3. You sound like MassHealth is a little déclassé for you: "Pushing down into the Medicaid program". Many folks who don't currently have coverage don't have that luxury, or the luxury to hang out and wait for universal coverage. That's what this bill is about: an admittedly short-term measure that will still help many thousands of people. You've got your principles, which are all fine and well, but people's bodies are at stake, too. (And are you suggesting that single-payer *wouldn't* expand the welfare state? That's not necessarily bad, IMO, just sayin'.)

Saying that we shouldn't depend on Washington for Medicaid $... well, then we shouldn't get school or homeland security $ from them, or count on Social Security, either. You may be right, but you go with the information you have. Medicaid needs to be protected at the federal level, no question. But *all* the reform plans use Medicaid bucks, even (especially) Romney's.

Posted by: Charley on the MTA | Oct 23, 2005 1:40:26 PM

David--ERISA pre-emption prevents the state from requiring employers to provide healthcare coverage.

I'd like to see us move away from an employer-based system, but I do think that this is very bad policy.

Posted by: Abby | Oct 24, 2005 11:43:30 AM

Abby - perhaps I should have used more precise language, but ERISA preemption probably doesn't apply (see p.15 in particular) to something like the pay-or-play law that MA enacted in 1988 and then repealed. That's what I'm talking about, and I assume that's what Charlie Baker is talking about in the Globe quote.

Posted by: David | Oct 24, 2005 1:45:04 PM

To reply to Charleys questions:
1. The only substantive thing that's being kicked around right now is that Blue Cross/Blue Shield (you know, John McDonough's benefactors) has presented to Romney a 'model' of what a stripped down $200 a month policy might look like. And this is very vague. However, if Romney/DiMasi present the insurance companies such a sweetheart deal (and what business wouldn't want their potential customer base compelled to buy their product?) and they won't meet it with reasonable, affordable options, then the idea that the insurance co.'s are a bunch of profiteers interested in only the bottom line. (Which is not an outlandish argument to make) is really going to seep into the minds of a lot of the free market defenders of the status quo, making it harder for the insurance co's to maintain their place at the table.
2. Speaking a progressive who owns a small business and who has tried to enroll, the Insurance Partnership is one of the most ill-conceived, ineffective money-down-a-rathole programs ever to come out of the Legislature.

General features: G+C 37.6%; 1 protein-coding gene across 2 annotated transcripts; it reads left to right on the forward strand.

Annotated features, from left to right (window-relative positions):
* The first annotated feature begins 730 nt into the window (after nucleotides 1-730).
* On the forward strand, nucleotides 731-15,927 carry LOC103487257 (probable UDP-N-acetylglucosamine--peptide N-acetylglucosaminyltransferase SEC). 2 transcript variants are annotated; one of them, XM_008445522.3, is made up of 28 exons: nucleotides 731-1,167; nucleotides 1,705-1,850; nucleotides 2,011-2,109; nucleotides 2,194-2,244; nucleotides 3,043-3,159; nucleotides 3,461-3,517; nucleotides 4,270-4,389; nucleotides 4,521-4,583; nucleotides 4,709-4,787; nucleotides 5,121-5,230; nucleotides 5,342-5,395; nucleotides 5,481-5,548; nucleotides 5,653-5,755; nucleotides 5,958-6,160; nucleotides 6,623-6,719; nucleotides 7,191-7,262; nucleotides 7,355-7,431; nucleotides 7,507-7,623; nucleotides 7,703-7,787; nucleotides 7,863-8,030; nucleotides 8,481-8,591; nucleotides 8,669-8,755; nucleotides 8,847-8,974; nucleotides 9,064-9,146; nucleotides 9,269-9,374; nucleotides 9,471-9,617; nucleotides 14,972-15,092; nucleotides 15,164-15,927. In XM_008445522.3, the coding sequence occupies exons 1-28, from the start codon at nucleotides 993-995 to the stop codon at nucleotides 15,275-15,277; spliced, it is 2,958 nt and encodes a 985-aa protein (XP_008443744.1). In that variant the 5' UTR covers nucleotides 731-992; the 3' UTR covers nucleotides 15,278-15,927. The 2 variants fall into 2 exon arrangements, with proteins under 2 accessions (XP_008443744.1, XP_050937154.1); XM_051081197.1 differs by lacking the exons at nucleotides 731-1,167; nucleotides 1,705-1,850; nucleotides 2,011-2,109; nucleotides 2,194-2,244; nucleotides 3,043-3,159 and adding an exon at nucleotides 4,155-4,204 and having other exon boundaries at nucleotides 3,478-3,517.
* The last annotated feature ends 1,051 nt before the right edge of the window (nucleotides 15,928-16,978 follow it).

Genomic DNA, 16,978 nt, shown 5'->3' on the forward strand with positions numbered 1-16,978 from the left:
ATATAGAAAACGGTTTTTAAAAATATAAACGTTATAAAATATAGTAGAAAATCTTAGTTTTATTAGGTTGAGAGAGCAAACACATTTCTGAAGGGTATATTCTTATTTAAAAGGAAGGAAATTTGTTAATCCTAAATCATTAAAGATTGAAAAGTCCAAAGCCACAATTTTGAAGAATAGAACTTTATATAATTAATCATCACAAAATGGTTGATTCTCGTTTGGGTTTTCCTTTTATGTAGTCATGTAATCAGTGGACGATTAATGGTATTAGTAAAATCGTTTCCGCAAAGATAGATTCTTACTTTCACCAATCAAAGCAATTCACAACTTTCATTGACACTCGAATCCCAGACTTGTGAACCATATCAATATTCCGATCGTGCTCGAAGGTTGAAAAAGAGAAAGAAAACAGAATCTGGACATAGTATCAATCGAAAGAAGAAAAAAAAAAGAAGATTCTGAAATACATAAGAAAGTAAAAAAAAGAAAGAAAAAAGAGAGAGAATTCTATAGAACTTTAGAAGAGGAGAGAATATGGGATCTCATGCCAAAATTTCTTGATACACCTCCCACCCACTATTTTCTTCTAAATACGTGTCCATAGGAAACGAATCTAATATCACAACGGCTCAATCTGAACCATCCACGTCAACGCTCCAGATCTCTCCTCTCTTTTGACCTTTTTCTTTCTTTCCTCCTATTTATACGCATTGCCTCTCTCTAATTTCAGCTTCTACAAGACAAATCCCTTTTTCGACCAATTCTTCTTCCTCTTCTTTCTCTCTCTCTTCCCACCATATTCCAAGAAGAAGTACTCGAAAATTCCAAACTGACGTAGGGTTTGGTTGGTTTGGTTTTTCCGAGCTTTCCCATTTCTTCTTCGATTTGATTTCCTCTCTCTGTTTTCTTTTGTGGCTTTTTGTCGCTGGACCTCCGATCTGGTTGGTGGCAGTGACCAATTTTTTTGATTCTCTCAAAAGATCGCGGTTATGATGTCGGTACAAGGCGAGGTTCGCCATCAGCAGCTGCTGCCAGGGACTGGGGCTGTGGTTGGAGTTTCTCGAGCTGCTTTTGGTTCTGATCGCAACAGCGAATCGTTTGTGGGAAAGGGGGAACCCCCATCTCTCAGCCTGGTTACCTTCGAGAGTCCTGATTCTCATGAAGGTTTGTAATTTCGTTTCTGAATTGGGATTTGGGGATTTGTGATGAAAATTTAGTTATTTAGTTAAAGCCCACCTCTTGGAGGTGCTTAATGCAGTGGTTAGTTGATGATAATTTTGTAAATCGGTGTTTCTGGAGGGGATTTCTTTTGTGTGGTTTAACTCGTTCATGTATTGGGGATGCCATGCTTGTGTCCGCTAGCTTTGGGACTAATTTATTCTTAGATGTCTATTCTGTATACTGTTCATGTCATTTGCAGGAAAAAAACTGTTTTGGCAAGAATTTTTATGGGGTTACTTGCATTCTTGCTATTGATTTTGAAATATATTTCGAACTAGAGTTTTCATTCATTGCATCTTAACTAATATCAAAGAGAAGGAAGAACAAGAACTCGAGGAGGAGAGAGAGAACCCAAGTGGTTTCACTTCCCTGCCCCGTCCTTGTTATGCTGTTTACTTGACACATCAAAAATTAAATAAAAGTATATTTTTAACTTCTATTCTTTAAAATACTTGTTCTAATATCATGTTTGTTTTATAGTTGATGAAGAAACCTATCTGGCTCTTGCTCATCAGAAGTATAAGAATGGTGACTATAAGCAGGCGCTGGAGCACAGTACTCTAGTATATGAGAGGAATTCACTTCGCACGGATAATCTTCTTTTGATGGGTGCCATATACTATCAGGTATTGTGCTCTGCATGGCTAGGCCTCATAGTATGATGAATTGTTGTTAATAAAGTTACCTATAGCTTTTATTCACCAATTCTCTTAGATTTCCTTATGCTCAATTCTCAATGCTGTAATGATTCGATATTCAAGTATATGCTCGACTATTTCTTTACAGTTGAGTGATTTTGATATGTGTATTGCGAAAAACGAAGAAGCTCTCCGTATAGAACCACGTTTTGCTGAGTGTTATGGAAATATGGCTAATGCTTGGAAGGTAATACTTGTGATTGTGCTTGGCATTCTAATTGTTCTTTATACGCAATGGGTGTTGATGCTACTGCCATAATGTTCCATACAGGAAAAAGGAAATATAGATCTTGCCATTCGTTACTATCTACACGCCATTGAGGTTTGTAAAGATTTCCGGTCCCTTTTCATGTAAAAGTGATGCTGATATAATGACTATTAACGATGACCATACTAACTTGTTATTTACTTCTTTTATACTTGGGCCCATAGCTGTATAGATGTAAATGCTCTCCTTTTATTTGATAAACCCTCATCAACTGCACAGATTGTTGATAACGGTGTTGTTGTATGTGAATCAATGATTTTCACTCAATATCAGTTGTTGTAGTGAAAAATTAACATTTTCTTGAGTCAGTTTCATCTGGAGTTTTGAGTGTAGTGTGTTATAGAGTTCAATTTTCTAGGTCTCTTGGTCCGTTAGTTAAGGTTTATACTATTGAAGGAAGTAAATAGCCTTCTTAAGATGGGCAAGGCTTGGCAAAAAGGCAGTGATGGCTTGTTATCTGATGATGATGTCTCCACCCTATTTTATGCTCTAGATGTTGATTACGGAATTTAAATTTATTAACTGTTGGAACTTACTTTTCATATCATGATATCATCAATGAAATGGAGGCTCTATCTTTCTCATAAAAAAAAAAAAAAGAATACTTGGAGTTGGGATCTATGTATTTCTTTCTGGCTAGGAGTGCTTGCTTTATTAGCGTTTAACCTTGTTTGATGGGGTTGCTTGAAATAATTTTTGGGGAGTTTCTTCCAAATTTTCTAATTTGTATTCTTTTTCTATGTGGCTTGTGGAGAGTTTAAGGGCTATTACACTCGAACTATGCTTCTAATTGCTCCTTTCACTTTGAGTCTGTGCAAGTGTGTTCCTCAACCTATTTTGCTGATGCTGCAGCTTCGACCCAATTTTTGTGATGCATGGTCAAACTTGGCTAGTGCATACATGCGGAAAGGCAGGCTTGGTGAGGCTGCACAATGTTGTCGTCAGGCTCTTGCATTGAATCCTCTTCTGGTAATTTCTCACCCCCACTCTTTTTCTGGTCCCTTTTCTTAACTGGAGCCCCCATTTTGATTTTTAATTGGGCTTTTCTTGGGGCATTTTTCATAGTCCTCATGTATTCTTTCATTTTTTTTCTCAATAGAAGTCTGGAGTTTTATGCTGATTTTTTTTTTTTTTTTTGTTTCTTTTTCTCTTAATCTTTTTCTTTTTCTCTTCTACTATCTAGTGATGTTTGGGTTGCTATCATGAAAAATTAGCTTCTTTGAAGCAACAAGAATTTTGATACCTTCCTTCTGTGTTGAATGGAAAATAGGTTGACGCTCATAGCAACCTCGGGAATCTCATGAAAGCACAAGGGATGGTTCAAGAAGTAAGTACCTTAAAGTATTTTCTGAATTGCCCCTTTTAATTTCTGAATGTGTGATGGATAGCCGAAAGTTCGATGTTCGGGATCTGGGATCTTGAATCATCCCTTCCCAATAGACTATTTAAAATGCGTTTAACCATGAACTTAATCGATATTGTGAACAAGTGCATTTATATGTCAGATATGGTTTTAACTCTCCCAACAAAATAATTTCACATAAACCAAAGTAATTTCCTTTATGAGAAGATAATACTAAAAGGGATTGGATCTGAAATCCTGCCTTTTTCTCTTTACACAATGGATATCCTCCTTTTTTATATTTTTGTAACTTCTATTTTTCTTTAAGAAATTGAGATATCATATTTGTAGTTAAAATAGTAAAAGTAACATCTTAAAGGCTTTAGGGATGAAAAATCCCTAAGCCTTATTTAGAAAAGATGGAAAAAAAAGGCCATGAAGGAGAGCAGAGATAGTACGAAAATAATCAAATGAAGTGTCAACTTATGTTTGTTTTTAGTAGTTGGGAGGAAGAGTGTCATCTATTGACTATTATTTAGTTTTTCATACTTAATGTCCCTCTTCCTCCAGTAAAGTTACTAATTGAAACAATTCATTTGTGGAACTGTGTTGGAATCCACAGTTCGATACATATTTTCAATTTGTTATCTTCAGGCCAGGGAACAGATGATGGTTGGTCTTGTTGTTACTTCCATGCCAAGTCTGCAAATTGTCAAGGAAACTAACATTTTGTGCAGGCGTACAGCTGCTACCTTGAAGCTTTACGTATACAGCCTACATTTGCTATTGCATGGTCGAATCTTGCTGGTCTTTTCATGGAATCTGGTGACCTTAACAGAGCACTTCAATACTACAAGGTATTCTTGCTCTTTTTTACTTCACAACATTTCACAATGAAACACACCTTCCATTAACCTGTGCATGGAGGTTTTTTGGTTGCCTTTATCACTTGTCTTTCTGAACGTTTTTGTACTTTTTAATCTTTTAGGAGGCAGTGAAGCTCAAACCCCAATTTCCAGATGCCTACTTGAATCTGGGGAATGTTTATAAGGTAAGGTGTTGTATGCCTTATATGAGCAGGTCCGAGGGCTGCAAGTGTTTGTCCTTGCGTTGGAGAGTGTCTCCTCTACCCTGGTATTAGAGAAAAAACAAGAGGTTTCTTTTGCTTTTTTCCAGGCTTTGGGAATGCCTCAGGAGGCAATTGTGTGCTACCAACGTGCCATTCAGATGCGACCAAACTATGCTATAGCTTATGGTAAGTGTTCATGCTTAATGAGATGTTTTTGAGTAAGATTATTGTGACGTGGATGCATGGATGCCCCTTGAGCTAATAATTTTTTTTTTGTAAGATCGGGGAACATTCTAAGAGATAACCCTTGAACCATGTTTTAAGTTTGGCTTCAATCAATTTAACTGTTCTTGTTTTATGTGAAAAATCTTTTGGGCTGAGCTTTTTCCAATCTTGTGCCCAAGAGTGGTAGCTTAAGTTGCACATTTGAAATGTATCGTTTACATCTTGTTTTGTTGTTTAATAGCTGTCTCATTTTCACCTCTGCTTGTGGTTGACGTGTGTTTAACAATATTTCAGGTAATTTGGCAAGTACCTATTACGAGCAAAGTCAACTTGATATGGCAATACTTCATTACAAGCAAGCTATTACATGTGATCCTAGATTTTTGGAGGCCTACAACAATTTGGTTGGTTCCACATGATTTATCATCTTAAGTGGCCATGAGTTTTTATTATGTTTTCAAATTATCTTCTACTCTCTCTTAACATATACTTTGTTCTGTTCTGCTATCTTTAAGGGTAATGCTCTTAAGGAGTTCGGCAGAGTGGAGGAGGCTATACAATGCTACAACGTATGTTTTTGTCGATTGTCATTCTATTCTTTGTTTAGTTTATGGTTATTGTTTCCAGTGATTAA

3. ACT's 'short term' fix reminds of the people who were saying that the most important thing to worry about was the 'short term' goal of making sure that anyone could get a cup of coffee and a sandwich at the Woolworth's lunch counter, because full voting rights was not politically viable. And that critics should pipe down, sit down and enjoy their coffee.

Posted by: fair deal | Oct 24, 2005 1:45:23 PM


That makes sense. I think that "pay or play" proposals would probably work. What wouldn't fly is just "play".

Posted by: Abby | Oct 24, 2005 2:38:26 PM

Uh, anyone who calls Charlie Baker(Harvard Pilgrim CEO) a "corporate elite" and "stalwart Republican" doesn't know Baker, and should keep his/her transparently partisan knee from jerking. Baker has one of the finest minds in the state and certainly is no Republican ideologue. If you want to aspire to serious commentary, at least have some clue about what or who you're commenting on.

Posted by: geodoug | Oct 24, 2005 4:07:43 PM

Sorry geodoug, but I have worked with Charlie Baker (I worked in the Gov's office when he was Secretary of A&F). If you had bothered to search this very blog for previous posts about Charlie Baker before commenting, you would have found this one in which I laid out my reasons why I thought Baker would be a formidable candidate for Governor who would get a lot of crossover votes.

I think it's perfectly fair to call the CEO of Harvard Pilgrim Health Care a "corporate elite," and to call Baker a stalwart Republican - he has never, to my knowledge, backed any Democratic candidate for any significant office, and he almost ran for Gov as a Republican. Nowhere does my post suggest that Baker isn't smart, nor have I ever called him an ideologue. Those were your words. So I toss your own conclusion right back at you: If you want to aspire to serious commentary, at least have some clue about what or who you're commenting on.

Posted by: David | Oct 24, 2005 4:27:03 PM

Fair Deal:
1. Sweetheart deal? If so, show me how they're lining up to offer such a thing.
2. I don't know about the Insurance Partnership, or how analogous it is to what ACT proposes.
3. That's just an inflammatory analogy, and again, your ad hominems are not well-directed, either against me or ACT/HCFA. If you want to convince me of your point of view, you'll have to do better than to compare me -- and the people with whom I've worked on this issue -- to folks who would countenance segregation. I suggest you reconsider that part of your comment.

Posted by: Charley on the MTA | Oct 24, 2005 10:17:52 PM